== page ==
(13) Why it is that he not only describes the situation of the Euphrates, but also says that the Phison goes round all the land of Evilat, and that the Gihon goes round all the land of Ethiopia, and that the Tigris goes toward Assyria? (#Ge 2:14). The Tigris is a very cruel and mischievous river, as the citizens of Babylon bear witness, and so do the magi, who have found it to be of a character quite different from the nature of other rivers; however they might also have another reason for looking on it with aversion. But the Euphrates is a gentler, and more salubrious, and more nourishing stream. On which account, the wise men of the Hebrews and Assyrians speak of it as one which increases and extends itself; and on this account it is not here characterised by its connection with other things, as the other three rivers are, but by itself. My own opinion is, that these expressions are all symbolical, for prudence is the virtue of the rational part of man; and it is in this that wickedness is sometimes found. And fortitude is that portion of the human character which is liable to degenerate into anger. And sobriety, again, may be impaired by the desires, but anger and concupiscence are the characteristics of beasts; therefore the sacred historian has here described those three rivers by the places which they flow round. But he has not described the Euphrates in that manner, as being the symbol of justice, for there is no certain and limited portion of it allotted to the soul, but a perfect harmony of the three parts of the soul and of the three virtues is possessed by it.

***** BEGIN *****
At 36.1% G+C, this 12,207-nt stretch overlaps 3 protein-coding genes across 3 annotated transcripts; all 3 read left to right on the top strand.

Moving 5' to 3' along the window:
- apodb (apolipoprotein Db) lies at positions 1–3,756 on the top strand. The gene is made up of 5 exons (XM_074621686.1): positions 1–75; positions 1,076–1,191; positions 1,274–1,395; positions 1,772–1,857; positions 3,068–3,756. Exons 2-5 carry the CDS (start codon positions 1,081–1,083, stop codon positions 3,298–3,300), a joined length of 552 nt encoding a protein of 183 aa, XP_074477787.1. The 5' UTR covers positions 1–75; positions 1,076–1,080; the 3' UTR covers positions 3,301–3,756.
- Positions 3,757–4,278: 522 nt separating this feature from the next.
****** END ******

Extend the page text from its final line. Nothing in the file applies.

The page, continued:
(14) Why God placed man in the Paradise with a twofold object, namely, that he might both till it and keep it, when the Paradise was in reality in need of no cultivation, because it was perfect in everything, as having been planted by God; nor, again, did it require a keeper, for who was there to ravage it? (#Ge 2:15). These are the two objects which a cultivation of the land must attain to and take care of, the cultivation of the land and the safe keeping of the things which are in it, otherwise it will be spoiled by laziness or else by devastation. But although the Paradise did not stand in need of these exertions, nevertheless it was proper that he who had the regulation and care of it committed to him, namely, the first man, should be as it were a sort of pattern and law to all workmen in future of everything which ought to be done by them. Moreover it was suitable that, though all the Paradise was full of everything, it should still leave the cultivator some grounds for care, and some means of displaying his industry; for instance, by digging around it, and tending it, and softening it, and digging trenches, and irrigating it by water; and it was needful to attend to its safety, although there was no one to lay it waste, because of the wild beasts, also more especially in respect of the air and water; as, for instance, when a drought prevailed, to irrigate it with a plenteous supply of water, and in moister weather to check the superabundance of moisture by directing the course of the streams in other directions.